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Controversy After BBC Reporter Poses As PhD Student To Make Film In North Korea

posted Apr 15, 2013, 10:53 AM by Mpelembe

British university accuses BBC of putting students at risk after a reporter poses as a PhD student to make undercover documentary in North Korea.

NORTH KOREA  (BBC PANORAMA) -  A leading British university criticised the BBC on Sunday for arranging an academic trip to North Korea to make an undercover documentary, saying it had put students who were unaware of the plans in danger.

The London School of Economics (LSE) said three BBC journalists - including the respected reporter John Sweeney - joined a student society trip at the end of March, posing as tourists to make a film about the secretive state.

The university said the students had been told "a journalist" would accompany them, but it had not been made clear the BBC's aim was to use the visit to record an undercover film for "Panorama", a current affairs programme.

Tensions on the Korean peninsula have escalated in recent weeks, with North Korea threatening nuclear war against the United States and South Korea.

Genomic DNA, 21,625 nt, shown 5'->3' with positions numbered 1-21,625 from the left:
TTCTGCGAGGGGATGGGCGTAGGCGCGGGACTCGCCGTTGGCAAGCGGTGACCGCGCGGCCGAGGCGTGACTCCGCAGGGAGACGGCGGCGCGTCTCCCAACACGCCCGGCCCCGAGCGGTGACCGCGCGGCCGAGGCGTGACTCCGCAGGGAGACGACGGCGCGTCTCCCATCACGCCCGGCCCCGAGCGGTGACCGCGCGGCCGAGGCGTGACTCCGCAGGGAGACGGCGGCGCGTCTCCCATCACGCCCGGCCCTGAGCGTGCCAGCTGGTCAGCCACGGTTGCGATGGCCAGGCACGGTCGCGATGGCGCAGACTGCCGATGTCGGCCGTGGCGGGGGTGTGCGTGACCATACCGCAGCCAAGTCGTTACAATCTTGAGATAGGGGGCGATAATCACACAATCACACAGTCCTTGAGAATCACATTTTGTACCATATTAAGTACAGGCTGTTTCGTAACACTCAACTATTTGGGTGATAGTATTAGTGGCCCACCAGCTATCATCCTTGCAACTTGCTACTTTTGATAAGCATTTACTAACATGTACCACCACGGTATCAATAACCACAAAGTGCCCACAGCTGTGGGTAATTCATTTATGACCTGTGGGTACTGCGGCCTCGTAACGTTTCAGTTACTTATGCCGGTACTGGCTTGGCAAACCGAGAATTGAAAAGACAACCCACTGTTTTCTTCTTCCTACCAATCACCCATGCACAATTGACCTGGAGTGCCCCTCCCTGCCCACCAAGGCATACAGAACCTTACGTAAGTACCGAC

Alex Peters-Day, general secretary of the LSE's student union, said the students were only told of the BBC's intentions to make an undercover film at a very late stage, with one saying she was only informed when they were on the plane to North Korea.

She said the BBC had used the students as "human shields".

The university said Sweeney, who graduated from the LSE in 1980, had posed as a history PhD student at the university to gain entry to the country even though he currently had no connections with the institution.

It said the LSE's chairman had asked the BBC to pull the documentary, which is due to be shown on Monday, but the broadcaster's director-general had refused.

Sweeney admitted he had lied to the North Korean government agency that helped organise the visit, but defended the BBC's actions.

Ceri Thomas, the Head of BBC News Programmes, said the students had been told twice about the possible dangers of having a journalist on the trip, but were not informed about the broadcaster's plans to make an undercover film because it would have put them in a worse position had the BBC team been found out.

Panorama's website said Sweeney had spent eight days undercover "inside the most rigidly-controlled nation on Earth".

The LSE said aspects of North Korea were legitimate objects of study in several academic disciplines but said the BBC may have seriously damaged the university's reputation, and jeopardised future visits to North Korea and other countries.